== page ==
Toward the end, I was taking more frequent walking breaks, at every song instead of every third song. Have you ever used something other than a watch to pace yourself?

When I saw the 9 mile marker, I knew it was time to finish strong. Even though my legs were starting to get tired and sore, I kept pushing and crossed the finish line, astounded that I had just run most of a 9.3 mile race.

It’s amazing how far your mind will take you (or in some cases hold you back).

Here are my stats for those who are interested:

  • Distance: 9.3 miles
  • Time: 1:54:39 (I started more than 4 minutes late! So really 1:50!)
  • Avg. pace (based on official time): 12:18/mile

This race made me realize something else about myself: I am built for endurance, not speed.

As much as I like to challenge myself and beat PR’s, I think I am going to leave speed training to 5k races only. Once I go beyond 3 miles, I like to just settle in and enjoy the run, covering the distance regardless of time. Anyone else like that?

Because of this race, I am not at all nervous about the half marathon I have in a month now (which uses most of the same course). In fact, I’m hoping to get in a few more long runs before then, now that I know I have it in me! 🙂

I took a nice epsom salt bath when I got home, had a little nap and also did this for a while:

But I was also sure not to rest too much and get up and move around some too, which was easy since we had a friend’s birthday party to attend yesterday afternoon. I have found that helps keep me from getting too sore and I am feeling pretty good today thanks to these measures (and some Advil, ha ha).

I also did some yoga moves that a friend shared with me to stretch out my legs and hip flexors. My hips give me more trouble when I walk but it’s still a good stretch to do for prevention of tight muscles!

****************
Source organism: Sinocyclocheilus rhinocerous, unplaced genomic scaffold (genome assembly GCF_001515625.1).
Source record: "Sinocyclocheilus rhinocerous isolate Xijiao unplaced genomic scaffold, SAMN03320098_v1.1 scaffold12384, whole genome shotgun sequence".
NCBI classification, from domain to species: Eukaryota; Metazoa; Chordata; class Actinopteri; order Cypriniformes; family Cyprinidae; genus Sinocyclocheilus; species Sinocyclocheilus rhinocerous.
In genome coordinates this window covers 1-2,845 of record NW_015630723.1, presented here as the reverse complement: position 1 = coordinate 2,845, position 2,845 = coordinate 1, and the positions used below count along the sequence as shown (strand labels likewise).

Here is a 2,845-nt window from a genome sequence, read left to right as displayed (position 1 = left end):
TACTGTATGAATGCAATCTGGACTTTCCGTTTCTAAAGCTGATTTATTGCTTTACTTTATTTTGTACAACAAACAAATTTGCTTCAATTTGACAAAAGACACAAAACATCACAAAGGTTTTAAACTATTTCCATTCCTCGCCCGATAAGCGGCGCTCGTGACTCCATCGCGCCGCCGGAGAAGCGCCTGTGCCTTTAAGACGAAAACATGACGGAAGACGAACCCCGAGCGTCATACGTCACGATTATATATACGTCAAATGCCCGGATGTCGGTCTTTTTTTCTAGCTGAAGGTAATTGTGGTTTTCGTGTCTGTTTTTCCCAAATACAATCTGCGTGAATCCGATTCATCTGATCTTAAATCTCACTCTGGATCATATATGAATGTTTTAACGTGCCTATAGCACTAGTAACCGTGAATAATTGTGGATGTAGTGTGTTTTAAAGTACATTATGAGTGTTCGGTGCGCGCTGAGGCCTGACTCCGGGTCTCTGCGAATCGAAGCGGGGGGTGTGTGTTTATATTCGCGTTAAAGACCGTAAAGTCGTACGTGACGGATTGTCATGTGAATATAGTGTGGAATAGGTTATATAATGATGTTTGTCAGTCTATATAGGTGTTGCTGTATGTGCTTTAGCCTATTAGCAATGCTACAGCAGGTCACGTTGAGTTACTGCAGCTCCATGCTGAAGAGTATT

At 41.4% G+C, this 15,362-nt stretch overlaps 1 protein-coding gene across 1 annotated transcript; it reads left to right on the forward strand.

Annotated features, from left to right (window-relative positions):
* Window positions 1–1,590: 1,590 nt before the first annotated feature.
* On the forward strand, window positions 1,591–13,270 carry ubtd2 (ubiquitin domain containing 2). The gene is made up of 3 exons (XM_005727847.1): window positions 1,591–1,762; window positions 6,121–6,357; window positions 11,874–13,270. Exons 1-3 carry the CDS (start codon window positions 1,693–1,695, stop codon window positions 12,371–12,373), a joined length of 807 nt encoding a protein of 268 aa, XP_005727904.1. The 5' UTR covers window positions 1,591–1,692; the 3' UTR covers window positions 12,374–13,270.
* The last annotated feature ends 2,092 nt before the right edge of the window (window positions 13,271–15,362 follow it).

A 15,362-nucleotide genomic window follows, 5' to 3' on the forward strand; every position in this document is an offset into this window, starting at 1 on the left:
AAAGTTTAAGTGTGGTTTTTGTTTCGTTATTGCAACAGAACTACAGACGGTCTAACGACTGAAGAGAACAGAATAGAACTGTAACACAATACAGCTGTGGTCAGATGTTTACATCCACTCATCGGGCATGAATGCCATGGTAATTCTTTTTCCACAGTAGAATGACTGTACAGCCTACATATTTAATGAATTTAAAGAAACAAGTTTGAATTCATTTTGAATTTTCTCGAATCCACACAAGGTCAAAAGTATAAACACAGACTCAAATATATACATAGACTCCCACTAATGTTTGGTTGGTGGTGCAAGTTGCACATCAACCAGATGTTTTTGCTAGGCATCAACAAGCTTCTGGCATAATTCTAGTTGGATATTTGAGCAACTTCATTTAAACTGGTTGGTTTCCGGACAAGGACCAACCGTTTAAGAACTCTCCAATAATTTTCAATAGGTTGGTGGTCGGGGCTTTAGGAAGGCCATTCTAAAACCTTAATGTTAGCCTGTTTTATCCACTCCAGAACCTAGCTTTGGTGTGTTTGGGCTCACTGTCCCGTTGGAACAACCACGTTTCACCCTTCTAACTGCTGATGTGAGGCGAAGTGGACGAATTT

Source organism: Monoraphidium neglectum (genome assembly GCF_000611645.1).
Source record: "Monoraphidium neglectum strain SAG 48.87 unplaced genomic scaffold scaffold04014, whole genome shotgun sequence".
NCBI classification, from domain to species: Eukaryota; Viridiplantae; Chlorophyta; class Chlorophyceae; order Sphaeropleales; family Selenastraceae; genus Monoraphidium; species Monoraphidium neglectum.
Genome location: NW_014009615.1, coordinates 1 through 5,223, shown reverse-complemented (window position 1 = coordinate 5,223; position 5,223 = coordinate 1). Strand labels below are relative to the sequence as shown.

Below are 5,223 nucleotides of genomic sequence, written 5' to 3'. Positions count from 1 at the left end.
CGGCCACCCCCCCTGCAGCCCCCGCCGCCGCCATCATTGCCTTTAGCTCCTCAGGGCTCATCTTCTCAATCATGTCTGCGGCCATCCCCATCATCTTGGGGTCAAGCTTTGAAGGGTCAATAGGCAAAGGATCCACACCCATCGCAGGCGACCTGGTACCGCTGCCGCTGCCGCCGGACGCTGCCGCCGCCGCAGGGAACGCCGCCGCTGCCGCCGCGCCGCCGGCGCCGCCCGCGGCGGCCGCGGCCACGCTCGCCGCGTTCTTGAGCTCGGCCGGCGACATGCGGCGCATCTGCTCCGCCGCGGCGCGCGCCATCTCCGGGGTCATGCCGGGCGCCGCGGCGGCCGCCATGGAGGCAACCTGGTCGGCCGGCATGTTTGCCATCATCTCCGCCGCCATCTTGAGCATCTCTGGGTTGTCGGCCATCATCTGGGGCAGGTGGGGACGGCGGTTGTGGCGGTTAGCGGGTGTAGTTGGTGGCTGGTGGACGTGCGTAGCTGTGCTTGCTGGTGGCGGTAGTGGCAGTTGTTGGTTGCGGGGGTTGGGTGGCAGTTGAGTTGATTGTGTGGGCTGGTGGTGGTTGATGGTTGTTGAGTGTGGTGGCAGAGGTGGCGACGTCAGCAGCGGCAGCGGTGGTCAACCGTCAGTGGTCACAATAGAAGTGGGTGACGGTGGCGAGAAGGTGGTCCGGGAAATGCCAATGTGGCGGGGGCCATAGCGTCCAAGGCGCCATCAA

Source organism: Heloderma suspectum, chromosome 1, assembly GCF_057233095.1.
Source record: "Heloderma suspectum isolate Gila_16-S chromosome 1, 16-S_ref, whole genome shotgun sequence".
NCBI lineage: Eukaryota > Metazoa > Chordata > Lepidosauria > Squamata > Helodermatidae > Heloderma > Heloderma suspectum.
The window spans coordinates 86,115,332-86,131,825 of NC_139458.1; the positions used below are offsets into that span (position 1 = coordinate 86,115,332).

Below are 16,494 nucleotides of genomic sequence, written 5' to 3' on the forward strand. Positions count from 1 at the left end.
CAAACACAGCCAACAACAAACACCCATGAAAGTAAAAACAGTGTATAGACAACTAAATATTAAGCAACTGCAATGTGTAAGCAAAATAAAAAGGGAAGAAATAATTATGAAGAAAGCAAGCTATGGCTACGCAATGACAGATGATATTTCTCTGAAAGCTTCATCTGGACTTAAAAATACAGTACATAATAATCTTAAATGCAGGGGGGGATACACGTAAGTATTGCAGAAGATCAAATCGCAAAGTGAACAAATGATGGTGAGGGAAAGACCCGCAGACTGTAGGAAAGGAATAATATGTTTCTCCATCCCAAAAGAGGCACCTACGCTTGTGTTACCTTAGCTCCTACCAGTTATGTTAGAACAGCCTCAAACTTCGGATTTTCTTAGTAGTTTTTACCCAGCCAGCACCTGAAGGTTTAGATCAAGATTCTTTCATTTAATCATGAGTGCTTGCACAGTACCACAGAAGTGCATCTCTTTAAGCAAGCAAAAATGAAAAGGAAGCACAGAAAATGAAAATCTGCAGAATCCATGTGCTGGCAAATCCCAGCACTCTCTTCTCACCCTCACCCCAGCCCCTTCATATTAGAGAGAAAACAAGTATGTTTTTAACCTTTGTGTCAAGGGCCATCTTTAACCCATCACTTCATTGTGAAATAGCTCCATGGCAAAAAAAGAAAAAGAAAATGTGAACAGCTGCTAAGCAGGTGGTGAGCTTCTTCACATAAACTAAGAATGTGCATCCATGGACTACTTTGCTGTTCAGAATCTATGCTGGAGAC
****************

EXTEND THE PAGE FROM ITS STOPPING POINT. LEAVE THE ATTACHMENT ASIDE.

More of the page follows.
Have you ever surprised yourself during a race or in another fitness venture? How did it make you feel?

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Sometime in September 2007, I decided that I wanted to run.

I had never really ran before, in fact I did my best to avoid it for most of my life. Even while playing sports in high school, I would pretend to have a cramp during practice so I could walk or fake an asthma-like attack, which I am so ashamed to admit.

But that’s the mentality I had back then, when I was unhealthy.

In early 2007, when I started my life over and became healthier, everything changed. I no longer wanted to get out of stuff. I wanted to conquer the world. Running had always been that thing I knew I “couldn’t” do and I wanted to prove myself wrong.

So, I went and signed up for a half marathon! Luckily, I gave myself 7 months to get there 🙂

In September, I started a 10 week running program to “learn” how to run with my friend Candy. We would meet at my house or a local park and go through the intervals, starting with 2 minutes of running/4 minutes walking, repeat. We all have to start somewhere.

I worked my way up each week, increasing my running time and decreasing my walking time until I could run 30 minutes straight. This program really worked for me. After that, I started focusing on mileage and followed a 16-week training program for the half marathon, including my first 5k, 10k and 10-mile races!

When I cross the finish line of each race, I am reminded of where I have come from and it overwhelms me. When I get down on myself, thinking I’m not training hard enough or running fast enough, I try to remember those times I faked an asthma attack or injury to get out of it.

Now I pay to run! Who am I? 😉

You can read more of my running story here, but I just wanted to take the time to remind you all that if there is something you want to do, go for it. Don’t think you can’t do it just because you never have before or because you had a bad attitude about it in the past.

Three years later, I’m still running 🙂